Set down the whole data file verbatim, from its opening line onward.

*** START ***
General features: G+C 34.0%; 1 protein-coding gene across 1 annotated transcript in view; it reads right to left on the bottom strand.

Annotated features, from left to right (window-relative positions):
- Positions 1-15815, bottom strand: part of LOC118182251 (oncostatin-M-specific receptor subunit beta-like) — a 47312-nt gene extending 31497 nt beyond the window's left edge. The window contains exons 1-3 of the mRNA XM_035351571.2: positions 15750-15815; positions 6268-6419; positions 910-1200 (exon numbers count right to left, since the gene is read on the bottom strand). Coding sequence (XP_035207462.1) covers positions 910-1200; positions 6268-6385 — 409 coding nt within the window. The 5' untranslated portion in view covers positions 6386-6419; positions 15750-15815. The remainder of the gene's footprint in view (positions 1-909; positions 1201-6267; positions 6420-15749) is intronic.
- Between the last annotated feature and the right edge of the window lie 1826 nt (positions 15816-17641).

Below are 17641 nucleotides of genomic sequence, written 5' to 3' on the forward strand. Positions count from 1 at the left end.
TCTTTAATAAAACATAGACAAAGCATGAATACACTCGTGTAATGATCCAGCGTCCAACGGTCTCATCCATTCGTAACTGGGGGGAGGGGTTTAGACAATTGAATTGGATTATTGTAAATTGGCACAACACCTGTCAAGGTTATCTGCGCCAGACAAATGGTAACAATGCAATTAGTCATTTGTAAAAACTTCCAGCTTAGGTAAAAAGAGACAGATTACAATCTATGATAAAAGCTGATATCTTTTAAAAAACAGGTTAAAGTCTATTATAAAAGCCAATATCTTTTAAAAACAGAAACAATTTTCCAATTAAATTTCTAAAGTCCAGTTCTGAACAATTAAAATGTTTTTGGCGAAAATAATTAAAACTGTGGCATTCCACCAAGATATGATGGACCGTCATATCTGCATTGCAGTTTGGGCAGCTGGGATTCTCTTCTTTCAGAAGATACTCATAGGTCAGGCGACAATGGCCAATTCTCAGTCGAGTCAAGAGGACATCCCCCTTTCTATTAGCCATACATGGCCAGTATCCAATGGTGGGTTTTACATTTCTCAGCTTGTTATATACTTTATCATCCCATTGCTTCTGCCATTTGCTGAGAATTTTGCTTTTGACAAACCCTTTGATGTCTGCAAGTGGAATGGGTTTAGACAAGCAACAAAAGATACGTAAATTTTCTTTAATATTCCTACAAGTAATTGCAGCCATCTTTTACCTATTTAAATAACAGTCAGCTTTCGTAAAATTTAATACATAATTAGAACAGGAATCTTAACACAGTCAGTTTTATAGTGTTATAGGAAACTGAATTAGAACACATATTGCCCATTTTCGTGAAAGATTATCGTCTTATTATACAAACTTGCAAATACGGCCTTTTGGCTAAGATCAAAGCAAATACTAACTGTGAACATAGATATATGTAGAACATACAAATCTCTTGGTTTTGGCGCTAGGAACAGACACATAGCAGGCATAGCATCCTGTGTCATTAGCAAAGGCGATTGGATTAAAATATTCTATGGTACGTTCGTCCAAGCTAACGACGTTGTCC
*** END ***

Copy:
General features: G+C 34.0%; 1 protein-coding gene across 1 annotated transcript in view; it reads right to left on the bottom strand.

Annotated features, from left to right (window-relative positions):
- Positions 1-15815, bottom strand: part of LOC118182251 (oncostatin-M-specific receptor subunit beta-like) — a 47312-nt gene extending 31497 nt beyond the window's left edge. The window contains exons 1-3 of the mRNA XM_035351571.2: positions 15750-15815; positions 6268-6419; positions 910-1200 (exon numbers count right to left, since the gene is read on the bottom strand). Coding sequence (XP_035207462.1) covers positions 910-1200; positions 6268-6385 — 409 coding nt within the window. The 5' untranslated portion in view covers positions 6386-6419; positions 15750-15815. The remainder of the gene's footprint in view (positions 1-909; positions 1201-6267; positions 6420-15749) is intronic.
- Between the last annotated feature and the right edge of the window lie 1826 nt (positions 15816-17641).

Below are 17641 nucleotides of genomic sequence, written 5' to 3' on the forward strand. Positions count from 1 at the left end.
TCTTTAATAAAACATAGACAAAGCATGAATACACTCGTGTAATGATCCAGCGTCCAACGGTCTCATCCATTCGTAACTGGGGGGAGGGGTTTAGACAATTGAATTGGATTATTGTAAATTGGCACAACACCTGTCAAGGTTATCTGCGCCAGACAAATGGTAACAATGCAATTAGTCATTTGTAAAAACTTCCAGCTTAGGTAAAAAGAGACAGATTACAATCTATGATAAAAGCTGATATCTTTTAAAAAACAGGTTAAAGTCTATTATAAAAGCCAATATCTTTTAAAAACAGAAACAATTTTCCAATTAAATTTCTAAAGTCCAGTTCTGAACAATTAAAATGTTTTTGGCGAAAATAATTAAAACTGTGGCATTCCACCAAGATATGATGGACCGTCATATCTGCATTGCAGTTTGGGCAGCTGGGATTCTCTTCTTTCAGAAGATACTCATAGGTCAGGCGACAATGGCCAATTCTCAGTCGAGTCAAGAGGACATCCCCCTTTCTATTAGCCATACATGGCCAGTATCCAATGGTGGGTTTTACATTTCTCAGCTTGTTATATACTTTATCATCCCATTGCTTCTGCCATTTGCTGAGAATTTTGCTTTTGACAAACCCTTTGATGTCTGCAAGTGGAATGGGTTTAGACAAGCAACAAAAGATACGTAAATTTTCTTTAATATTCCTACAAGTAATTGCAGCCATCTTTTACCTATTTAAATAACAGTCAGCTTTCGTAAAATTTAATACATAATTAGAACAGGAATCTTAACACAGTCAGTTTTATAGTGTTATAGGAAACTGAATTAGAACACATATTGCCCATTTTCGTGAAAGATTATCGTCTTATTATACAAACTTGCAAATACGGCCTTTTGGCTAAGATCAAAGCAAATACTAACTGTGAACATAGATATATGTAGAACATACAAATCTCTTGGTTTTGGCGCTAGGAACAGACACATAGCAGGCATAGCATCCTGTGTCATTAGCAAAGGCGATTGGATTAAAATATTCTATGGTACGTTCGTCCAAGCTAACGACGTTGTCC